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Warren proposes $400B stimulus plan to fight economic damage from coronavirus

Warren proposes $400B stimulus plan to fight economic damage from coronavirus
© Greg Nash

Sen. Elizabeth WarrenElizabeth WarrenOvernight Health Care: Trump takes criticism of Fauci to a new level | GOP Health Committee chairman defends Fauci | Birx confronted Pence about Atlas Senate Democrats call for ramped up Capitol coronavirus testing Government watchdog to investigate allegations of Trump interference at CDC, FDA MORE (D-Mass.), a 2020 presidential candidate, on Monday said that Congress should pass a $400 billion stimulus bill with paid emergency sick leave to counteract the economic damage caused by the coronavirus outbreak.

Warren urged lawmakers to immediately pass a bill to fend off potential job losses, business failures, and consumer financial threats driven by the spreading coronavirus and the efforts to contain it.

“Companies across America are already struggling with supply chain disruptions, and we don’t want these temporary struggles to lead to widespread layoffs or for otherwise solid companies to go under,” Warren wrote in a Monday proposal.

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Warren’s proposal comes amid growing anxiety among economists and investors about the potential effect of the coronavirus outbreak on global growth.

Economists have warned that prolonged supply disruptions, a steep drop in nonessential consumer spending and work absences could severely restrict U.S. economic growth through the first half of 2020. Potential outcomes range from a quickly reversed first-quarter slowdown to several months of economic retraction.

Wall Street has boosted pressure on the Federal Reserve to ease interest rates and prop up financial markets after the worst week of stock losses since 2008. Congressional leaders are also racing to finalize a deal on an emergency spending package meant to boost the federal government's efforts to fight and contain the virus.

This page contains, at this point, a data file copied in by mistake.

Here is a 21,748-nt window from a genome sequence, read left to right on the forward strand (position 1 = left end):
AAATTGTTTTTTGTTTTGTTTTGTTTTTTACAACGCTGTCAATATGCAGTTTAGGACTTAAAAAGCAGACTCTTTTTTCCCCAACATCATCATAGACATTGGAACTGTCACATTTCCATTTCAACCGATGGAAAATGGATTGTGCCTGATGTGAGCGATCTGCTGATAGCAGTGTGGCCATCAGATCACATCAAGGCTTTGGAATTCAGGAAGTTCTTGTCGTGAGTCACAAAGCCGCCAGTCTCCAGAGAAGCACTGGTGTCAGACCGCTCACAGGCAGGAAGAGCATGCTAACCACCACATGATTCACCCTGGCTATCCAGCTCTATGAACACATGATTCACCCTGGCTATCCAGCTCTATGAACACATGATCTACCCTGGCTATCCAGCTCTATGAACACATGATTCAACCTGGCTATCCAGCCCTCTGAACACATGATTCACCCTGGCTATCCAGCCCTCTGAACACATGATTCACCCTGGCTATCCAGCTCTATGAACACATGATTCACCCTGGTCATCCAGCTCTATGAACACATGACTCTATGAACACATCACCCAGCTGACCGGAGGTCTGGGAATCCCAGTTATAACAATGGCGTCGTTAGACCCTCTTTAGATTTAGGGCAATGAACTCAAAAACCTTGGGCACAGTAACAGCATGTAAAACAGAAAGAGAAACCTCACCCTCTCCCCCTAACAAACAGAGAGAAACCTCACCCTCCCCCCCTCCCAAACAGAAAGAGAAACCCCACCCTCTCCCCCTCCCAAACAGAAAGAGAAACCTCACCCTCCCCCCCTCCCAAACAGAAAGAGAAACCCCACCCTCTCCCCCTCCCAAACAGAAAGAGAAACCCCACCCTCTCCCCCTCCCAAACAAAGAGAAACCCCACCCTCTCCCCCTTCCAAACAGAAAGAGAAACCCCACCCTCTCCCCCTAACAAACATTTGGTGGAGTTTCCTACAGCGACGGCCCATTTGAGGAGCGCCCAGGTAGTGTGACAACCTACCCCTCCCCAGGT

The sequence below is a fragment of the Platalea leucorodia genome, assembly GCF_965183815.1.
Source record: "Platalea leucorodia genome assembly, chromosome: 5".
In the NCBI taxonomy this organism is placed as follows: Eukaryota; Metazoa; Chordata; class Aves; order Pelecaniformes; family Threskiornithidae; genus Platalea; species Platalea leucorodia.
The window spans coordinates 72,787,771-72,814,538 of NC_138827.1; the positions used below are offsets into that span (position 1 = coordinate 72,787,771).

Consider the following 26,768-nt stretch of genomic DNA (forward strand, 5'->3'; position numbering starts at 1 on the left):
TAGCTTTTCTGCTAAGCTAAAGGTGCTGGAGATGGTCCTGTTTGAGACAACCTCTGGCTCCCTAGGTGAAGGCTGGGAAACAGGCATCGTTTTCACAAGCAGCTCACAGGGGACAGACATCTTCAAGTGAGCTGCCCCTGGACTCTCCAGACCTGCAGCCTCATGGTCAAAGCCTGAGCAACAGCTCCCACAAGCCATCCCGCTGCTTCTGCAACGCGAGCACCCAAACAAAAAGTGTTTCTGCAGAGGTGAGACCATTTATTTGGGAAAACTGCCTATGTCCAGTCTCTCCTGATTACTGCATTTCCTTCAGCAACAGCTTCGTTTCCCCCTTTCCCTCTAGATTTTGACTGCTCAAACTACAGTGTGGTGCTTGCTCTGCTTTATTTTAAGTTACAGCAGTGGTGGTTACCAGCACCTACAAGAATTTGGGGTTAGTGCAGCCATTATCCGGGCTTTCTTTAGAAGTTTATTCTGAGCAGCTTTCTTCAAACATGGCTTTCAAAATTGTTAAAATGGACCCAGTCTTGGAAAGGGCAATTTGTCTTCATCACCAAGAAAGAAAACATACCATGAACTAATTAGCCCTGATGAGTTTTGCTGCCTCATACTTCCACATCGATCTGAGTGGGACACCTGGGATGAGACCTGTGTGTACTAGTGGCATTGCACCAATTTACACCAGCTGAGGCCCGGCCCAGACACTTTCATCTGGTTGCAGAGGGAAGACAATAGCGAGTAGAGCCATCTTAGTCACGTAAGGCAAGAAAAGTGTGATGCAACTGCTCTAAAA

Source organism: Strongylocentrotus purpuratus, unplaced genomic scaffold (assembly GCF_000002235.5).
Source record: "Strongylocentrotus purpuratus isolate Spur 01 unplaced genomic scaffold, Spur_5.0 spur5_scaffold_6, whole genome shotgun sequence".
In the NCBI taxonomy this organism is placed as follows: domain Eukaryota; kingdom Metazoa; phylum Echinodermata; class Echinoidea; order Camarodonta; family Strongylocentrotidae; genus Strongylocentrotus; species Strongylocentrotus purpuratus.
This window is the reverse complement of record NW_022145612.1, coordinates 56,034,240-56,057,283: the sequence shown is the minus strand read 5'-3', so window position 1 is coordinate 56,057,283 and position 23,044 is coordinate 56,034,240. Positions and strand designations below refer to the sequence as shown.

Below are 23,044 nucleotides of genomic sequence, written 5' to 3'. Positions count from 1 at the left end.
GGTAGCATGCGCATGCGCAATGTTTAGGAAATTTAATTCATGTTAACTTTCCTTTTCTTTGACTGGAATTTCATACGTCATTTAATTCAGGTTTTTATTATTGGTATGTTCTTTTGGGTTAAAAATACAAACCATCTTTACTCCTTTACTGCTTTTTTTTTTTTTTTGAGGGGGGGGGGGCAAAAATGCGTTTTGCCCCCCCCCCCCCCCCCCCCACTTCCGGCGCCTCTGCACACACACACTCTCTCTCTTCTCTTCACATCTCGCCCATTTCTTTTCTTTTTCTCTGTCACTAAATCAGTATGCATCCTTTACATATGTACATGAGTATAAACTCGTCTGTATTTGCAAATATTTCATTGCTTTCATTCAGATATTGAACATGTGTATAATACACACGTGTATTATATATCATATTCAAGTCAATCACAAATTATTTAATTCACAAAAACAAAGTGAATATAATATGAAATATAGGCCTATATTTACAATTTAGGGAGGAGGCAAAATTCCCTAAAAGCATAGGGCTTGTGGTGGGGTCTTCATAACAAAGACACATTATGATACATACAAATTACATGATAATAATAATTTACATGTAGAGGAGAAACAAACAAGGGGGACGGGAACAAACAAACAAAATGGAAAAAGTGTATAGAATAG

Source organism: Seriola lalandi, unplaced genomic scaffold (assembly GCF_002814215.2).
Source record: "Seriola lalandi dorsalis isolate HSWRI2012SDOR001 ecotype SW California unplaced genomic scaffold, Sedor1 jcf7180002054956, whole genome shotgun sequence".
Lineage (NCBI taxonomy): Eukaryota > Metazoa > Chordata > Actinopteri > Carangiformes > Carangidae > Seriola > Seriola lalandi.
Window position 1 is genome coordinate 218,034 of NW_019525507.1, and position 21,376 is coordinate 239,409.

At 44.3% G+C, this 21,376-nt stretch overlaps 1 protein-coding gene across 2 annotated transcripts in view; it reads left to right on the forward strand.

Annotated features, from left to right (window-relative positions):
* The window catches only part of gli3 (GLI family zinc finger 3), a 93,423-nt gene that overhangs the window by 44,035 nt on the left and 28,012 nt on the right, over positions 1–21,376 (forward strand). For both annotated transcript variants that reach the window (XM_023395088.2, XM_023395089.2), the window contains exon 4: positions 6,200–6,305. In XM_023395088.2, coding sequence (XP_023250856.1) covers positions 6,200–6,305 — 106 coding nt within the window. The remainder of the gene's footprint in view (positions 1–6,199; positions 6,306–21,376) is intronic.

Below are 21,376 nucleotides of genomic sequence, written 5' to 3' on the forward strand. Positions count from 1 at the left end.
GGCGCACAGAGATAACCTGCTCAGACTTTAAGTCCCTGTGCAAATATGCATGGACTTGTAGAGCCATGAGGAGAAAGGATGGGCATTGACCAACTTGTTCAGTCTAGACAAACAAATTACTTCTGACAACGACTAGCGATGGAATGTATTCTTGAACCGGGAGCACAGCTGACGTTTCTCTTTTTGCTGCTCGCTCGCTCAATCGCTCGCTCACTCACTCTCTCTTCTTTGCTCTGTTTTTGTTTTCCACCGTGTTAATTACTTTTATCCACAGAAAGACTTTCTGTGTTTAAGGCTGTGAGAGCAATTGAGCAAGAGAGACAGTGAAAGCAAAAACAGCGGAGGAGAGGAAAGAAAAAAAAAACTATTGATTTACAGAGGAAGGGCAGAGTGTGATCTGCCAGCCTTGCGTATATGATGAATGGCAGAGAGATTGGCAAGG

President TrumpDonald John TrumpNearly 300 former national security officials sign Biden endorsement letter DC correspondent on the death of Michael Reinoehl: 'The folks I know in law enforcement are extremely angry about it' Late night hosts targeted Trump over Biden 97 percent of the time in September: study MORE and his top economic adviser, Larry KudlowLarry KudlowMORE, have argued that the U.S. economy will quickly rebound from a coronavirus slowdown despite the steadily rising confirmed cases of the illness within the U.S.

“The virus is not going to sink the American economy," Kudlow said Friday.

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Even so, many economists insist that fiscal spending is crucial to fending off a protracted downturn caused by supply disruption and a retreat from nonessential economic activity.

Warren’s proposed stimulus plan would include billions of dollars in federal spending targeted at the economic channels that pose the greatest direct risk to the U.S. population. Warren said her plan could counteract up to a 3-percent decline in U.S. gross domestic product, 0.7 percentage points more than the economy grew in 2019. 

Warren called on Congress to provide no- or low-cost loans to small and mid-sized businesses facing supply shortages or a lack of business due to coronavirus fears. The outbreak has already caused sharp declines in tourism, travel and the availability of essential industrial parts.

Such loans would be restricted to businesses that will “use the funds to avoid layoffs and hours reductions, not for additional executive compensation, dividends, or share buybacks,” Warren wrote.

Warren also proposed expanding unemployment insurance and household subsidies for affected individuals and families, paid sick leave for coronavirus patients and their close relatives, aid to state and local governments hindered by the disease, investments in U.S. factories to make active pharmaceutical ingredients, and environmentally friendly infrastructure.

Warren said her plan would give Americans “the financial peace of mind to take time off to stay home and recover or care for a loved one” and “will help stabilize businesses, who will be relieved of the burden of potentially paying large shares of their workforce for long absences.”

Warren also called on the Fed to announce "as soon as possible" that it will use its emergency lending authority to prop up "real economy companies whose supply chains have been disrupted because of the coronavirus and who will use the money to do right by their workforce."